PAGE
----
“I don’t think it does,” says Matthew quietly.

My fist clenches. “She’s a temptress! She had it coming!”

He has to understand. I have to protect him.

“Women of ill repute invite this! You have to know that!”

Fiery tears ooze out of my eyes.

“Don’t EVER make light of sexual immorality!” 

I try to flip the table, like Jesus.

But it doesn’t work. The textbooks keep it firmly in place.

I stagger away from my chair and then crumple into a ball beside it. 

The fire and brimstone sermon over, Matthew approaches me. He sits next to me, silent but far more serene than I am.

I turn to him, tears coming down like rivers of lava. Or was it magma? There wasn’t much information in our science textbook, besides how to refute evolutionists. But the godlessness of the world had found us regardless.

“Matthew, God hates those who devise evil plans…This is Verity’s punishment for…for liking girls…” The lava river of tears takes over my face again and I cannot speak.

Matthew lets me cry for a moment before he adds, “God also hates those who bear false witness against their neighbors. I think Verity was doing God’s will to speak out against Valor’s abuse.”

“But what about her…her evil plans?” I say, finally finding space between the eruptions of tears.

Matthew sighs, in a way that makes him seem like some kind of an adult, not a fifteen-year-old—almost like a wise old angel.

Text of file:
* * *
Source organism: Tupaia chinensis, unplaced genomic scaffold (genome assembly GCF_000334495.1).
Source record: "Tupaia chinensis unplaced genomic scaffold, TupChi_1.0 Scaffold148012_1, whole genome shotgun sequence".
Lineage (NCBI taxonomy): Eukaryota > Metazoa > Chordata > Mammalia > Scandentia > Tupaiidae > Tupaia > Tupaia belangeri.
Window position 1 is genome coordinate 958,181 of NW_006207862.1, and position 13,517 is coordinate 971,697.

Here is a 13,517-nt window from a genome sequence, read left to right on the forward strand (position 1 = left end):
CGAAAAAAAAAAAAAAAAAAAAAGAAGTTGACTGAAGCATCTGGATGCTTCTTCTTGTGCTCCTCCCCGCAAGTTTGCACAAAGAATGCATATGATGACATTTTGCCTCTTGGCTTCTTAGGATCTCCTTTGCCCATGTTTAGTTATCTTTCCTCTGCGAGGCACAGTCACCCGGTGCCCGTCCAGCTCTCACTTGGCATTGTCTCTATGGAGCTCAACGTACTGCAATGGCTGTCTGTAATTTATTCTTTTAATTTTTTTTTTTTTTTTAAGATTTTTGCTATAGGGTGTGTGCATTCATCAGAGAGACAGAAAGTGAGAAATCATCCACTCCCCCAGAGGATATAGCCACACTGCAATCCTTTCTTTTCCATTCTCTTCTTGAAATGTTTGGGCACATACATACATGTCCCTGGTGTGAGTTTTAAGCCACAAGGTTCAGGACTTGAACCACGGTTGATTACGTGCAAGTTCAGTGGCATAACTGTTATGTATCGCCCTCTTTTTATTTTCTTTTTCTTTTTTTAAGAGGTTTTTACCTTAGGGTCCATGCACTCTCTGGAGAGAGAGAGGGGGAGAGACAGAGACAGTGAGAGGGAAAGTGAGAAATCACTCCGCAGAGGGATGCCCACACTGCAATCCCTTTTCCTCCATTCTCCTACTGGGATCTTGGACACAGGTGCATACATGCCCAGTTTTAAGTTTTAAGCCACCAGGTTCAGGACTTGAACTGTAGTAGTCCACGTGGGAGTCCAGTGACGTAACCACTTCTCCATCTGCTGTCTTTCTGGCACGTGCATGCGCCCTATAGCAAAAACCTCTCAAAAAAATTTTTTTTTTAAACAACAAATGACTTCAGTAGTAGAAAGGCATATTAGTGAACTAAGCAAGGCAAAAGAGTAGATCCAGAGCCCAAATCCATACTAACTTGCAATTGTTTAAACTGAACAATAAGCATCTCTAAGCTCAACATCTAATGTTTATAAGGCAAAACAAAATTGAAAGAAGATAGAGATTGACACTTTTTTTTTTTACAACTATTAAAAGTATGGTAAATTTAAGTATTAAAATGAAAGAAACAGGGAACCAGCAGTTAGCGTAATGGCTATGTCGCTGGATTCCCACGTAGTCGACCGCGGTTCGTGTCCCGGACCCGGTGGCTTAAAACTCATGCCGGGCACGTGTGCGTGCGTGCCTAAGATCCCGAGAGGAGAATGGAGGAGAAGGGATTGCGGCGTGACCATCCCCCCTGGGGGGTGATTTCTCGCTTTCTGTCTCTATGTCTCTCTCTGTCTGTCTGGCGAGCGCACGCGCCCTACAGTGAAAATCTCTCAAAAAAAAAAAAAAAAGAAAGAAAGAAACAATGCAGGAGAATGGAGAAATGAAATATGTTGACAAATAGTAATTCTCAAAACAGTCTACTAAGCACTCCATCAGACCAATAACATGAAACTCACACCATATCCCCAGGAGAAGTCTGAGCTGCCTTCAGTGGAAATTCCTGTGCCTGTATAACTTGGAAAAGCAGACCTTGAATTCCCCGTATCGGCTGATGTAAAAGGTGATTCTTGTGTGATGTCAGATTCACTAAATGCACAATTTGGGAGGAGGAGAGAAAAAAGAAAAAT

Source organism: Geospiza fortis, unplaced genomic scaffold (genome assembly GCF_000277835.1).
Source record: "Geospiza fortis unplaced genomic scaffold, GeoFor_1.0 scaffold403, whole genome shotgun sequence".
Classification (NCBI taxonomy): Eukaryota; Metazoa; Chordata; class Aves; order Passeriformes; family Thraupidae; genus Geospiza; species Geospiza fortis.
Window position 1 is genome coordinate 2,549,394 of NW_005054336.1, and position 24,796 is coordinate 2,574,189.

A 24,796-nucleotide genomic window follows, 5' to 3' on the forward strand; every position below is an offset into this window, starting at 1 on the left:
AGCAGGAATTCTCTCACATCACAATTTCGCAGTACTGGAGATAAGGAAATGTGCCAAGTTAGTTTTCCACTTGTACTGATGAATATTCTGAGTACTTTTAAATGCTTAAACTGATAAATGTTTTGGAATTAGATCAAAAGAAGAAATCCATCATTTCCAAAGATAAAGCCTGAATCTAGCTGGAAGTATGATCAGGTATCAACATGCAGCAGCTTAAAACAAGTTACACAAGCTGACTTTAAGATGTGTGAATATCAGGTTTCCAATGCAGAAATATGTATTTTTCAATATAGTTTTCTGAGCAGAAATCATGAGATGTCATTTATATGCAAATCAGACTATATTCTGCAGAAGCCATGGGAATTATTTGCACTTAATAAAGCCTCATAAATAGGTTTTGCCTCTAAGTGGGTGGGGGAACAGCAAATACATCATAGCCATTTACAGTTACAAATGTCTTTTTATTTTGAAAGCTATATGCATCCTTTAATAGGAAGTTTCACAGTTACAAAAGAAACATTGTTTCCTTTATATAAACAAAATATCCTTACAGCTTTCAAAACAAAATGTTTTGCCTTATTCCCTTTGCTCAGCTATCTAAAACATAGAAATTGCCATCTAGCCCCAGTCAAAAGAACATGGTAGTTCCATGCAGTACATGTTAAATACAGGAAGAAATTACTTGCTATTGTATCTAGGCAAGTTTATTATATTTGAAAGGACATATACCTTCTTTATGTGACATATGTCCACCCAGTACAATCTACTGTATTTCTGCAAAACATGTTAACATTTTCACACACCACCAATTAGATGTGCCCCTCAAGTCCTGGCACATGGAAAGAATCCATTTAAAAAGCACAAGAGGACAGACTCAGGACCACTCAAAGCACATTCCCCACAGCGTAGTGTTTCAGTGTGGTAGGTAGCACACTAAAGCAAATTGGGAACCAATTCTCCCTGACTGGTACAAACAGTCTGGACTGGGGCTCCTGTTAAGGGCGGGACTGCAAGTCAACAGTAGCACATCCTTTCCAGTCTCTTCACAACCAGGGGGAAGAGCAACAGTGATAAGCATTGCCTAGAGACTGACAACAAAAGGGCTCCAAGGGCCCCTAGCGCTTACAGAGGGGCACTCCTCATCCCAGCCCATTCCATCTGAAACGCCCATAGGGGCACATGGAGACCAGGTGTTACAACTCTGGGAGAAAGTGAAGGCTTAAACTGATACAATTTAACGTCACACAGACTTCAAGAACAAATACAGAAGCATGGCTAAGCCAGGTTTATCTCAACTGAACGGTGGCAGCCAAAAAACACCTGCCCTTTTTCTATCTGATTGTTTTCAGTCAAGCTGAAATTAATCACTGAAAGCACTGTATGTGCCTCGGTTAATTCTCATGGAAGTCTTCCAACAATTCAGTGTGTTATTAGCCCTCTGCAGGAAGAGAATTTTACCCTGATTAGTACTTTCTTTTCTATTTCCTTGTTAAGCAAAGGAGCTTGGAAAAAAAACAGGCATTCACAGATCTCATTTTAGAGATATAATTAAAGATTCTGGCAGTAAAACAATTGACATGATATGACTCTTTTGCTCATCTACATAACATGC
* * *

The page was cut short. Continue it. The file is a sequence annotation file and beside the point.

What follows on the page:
“Like I said,” he continues, “I don’t think who Verity loves is some kind of evil plan she came up with.”

I try to stop what he’s going to say, “The Bible says…” But the lava takes over once again.

Against the backdrop of my sobs, Matthew speaks slowly. “Sis, I already knew that Verity likes girls.”

The world slows down and my stomach fills with the fires of hell.

He nods his head toward the window. “I saw you and Verity kiss under that oak tree…and in the baptismal at church. You’re always together and you take care of each other. Your love doesn’t seem like something from hell.”

I hiccup through my tears, words still not able to come through.

Matthew continues. “I watch a lot of sci-fi. It makes me think about a better world that might be possible some day. Bad guys want power, like those old villains…like Valor. Good guys love no matter what, even when their world won’t let them…like you and Verity.”

“Then we DO have a problem, Houston,” I manage to spit out.

Matthew takes my hand. “Then we’ll solve it together.”

February 10, 2023 02:10

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Christopher Gunn
02:06 Apr 03, 2023

I was just recently reading about religious home schooling and how it purposefully isolates for exactly this reason.


Kandi Zeller
18:07 Apr 03, 2023

Yes, as a person who experienced religious homeschooling, I'm encouraged to see the issue of isolation discussed more and more. Thank you for reading!


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Éan Bird
14:50 Mar 28, 2023

Oooh! The layers that can be read into these sentences: "I try to flip the table, like Jesus. But it doesn’t work. The textbooks keep it firmly in place." The narrative's conflict gripped me.


Kandi Zeller
19:38 Mar 28, 2023

Thank you!


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Anna Dumas
18:33 Feb 27, 2023

Plot twist was so sweet, it was a nice cute short story.


Kandi Zeller
22:30 Mar 05, 2023

Thank you!


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Wendy Kaminski
01:18 Feb 14, 2023

This was really sweet, Kandi: I loved the supportive brother in the story, and the reminder that they are given a charge to love, not to hate. Bravo! Thanks for the story, and welcome to Reedsy!


Kandi Zeller
04:15 Feb 14, 2023

Thank you so much, Wendy! Thanks for reading!